New 9-Series Chipsets

The big story today is the new Intel 9-series chipsets, the Z97 and H97, which bring updated platform capabilities. Both of these chipsets follow the same principles as previous chipsets and they are largely identical with a couple of subtle differences. Essentially, the Z97 is more focused toward power users and gamers with its multi-GPU support and CPU overclocking functions.

The Z97 can handle dual GPUs with a x8/x8 bandwidth configuration or three GPUs with an x8/x4/x4 configuration. Other than CPU overclocking functions the Z97 also receives Dynamic Storage Accelerator support whereas the H97 doesn't. The only feature the H97 has that the Z97 doesn't is Intel Small Business Advantage.

Intel's Rapid Storage Technology 13.0 is available on both chipsets and now supports PCIe storage making it up to 67% faster than SATA 6Gb/s.

Both of the chipsets can also drive up to three independent displays assuming the connectivity is present on the motherboard. Moreover, both the chipsets will also feature a total of 14 USB ports (six of which are USB 3.0 capable) as well as six SATA 6 GB/s ports.

However, the big news is the native support for new M.2 PCI-Express based storage devices that promises 67% faster performance than SATA 6Gb/s.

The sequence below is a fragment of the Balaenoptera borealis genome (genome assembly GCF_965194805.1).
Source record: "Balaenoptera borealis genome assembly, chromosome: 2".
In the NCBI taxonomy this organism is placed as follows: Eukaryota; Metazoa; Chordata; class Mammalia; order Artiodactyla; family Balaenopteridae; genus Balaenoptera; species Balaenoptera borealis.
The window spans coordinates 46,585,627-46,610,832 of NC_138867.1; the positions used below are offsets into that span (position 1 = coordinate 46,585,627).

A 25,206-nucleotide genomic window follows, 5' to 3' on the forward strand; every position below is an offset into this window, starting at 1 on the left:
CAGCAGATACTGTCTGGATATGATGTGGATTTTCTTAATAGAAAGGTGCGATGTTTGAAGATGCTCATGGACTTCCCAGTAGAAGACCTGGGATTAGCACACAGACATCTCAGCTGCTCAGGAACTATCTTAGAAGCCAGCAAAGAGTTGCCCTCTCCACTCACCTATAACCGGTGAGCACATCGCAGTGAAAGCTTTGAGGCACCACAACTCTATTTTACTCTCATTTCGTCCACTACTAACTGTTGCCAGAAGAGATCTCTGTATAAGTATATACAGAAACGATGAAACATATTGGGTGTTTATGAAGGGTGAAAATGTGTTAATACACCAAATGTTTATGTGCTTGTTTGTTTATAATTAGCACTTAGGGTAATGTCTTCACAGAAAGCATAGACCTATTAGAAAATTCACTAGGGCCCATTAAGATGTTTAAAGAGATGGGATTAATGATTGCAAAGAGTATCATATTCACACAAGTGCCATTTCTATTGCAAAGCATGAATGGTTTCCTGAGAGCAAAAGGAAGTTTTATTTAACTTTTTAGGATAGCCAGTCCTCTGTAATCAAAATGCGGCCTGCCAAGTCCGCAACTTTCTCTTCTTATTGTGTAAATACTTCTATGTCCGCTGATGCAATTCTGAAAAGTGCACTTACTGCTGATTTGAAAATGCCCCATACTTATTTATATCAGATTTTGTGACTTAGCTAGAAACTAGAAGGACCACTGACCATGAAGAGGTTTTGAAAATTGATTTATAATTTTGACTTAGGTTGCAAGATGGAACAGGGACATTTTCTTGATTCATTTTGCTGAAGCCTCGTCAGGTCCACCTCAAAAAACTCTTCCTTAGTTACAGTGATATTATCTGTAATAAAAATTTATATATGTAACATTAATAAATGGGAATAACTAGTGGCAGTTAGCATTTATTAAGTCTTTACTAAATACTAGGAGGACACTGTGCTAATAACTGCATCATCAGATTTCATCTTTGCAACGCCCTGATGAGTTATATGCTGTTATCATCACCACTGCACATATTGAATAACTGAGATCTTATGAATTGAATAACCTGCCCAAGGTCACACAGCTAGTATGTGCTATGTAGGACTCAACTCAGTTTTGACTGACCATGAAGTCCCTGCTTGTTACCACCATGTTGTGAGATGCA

Briefly known as NGFF (next generation form factor after mSATA), M.2 is a specification for internally mounted storage and add-in cards. Initially designed for mobile devices the M.2 interface has found its way into desktop computers and the new Z97 and H97 chipsets will play a big role in speeding up its adoption.

M.2 is intended to replace mSATA, which used the PCI Express Mini Card physical layout. Having a smaller and more flexible physical specification, together with more advanced features, the M.2 is more suitable for solid-state storage applications in general, especially when used in small devices like ultrabooks or tablets.

Apart from SSDs, the M.2 interface can also support add-in cards such as Wi-Fi, Bluetooth, satellite navigation, near field communication (NFC), digital radio, Wireless Gigabit Alliance (WiGig) and wireless WAN (WWAN) for example.

The M.2 specification provides four PCI Express lanes and one SATA 6Gb/s port, all in the same connector. This enables the use of both PCI Express and SATA storage devices in form of M.2 cards as the SATA and PCI-Express protocols are not inter-compatible. This means that the M.2 connector can plug in both PCI-Express-based and SATA-based SSDs, but is generally PCI-Express-based only. That said M.2 SATA SSDs and M.2 PCI-Express SSDs will exist.

When it comes to the cards themselves they will differ in length with the standards being 30, 42, 60, 80 and 110mm. This means motherboard makers including M.2 on their Z97 or H97 boards need to include multiple mounting points to support this vast range of lengths.

The width of the cards should be universal as the specification calls for them to be 22mm wide but it is possible to go as wide as 30mm. The M.2 cards can also be double sided allowing SSDs to hold more NAND flash modules for greater capacities.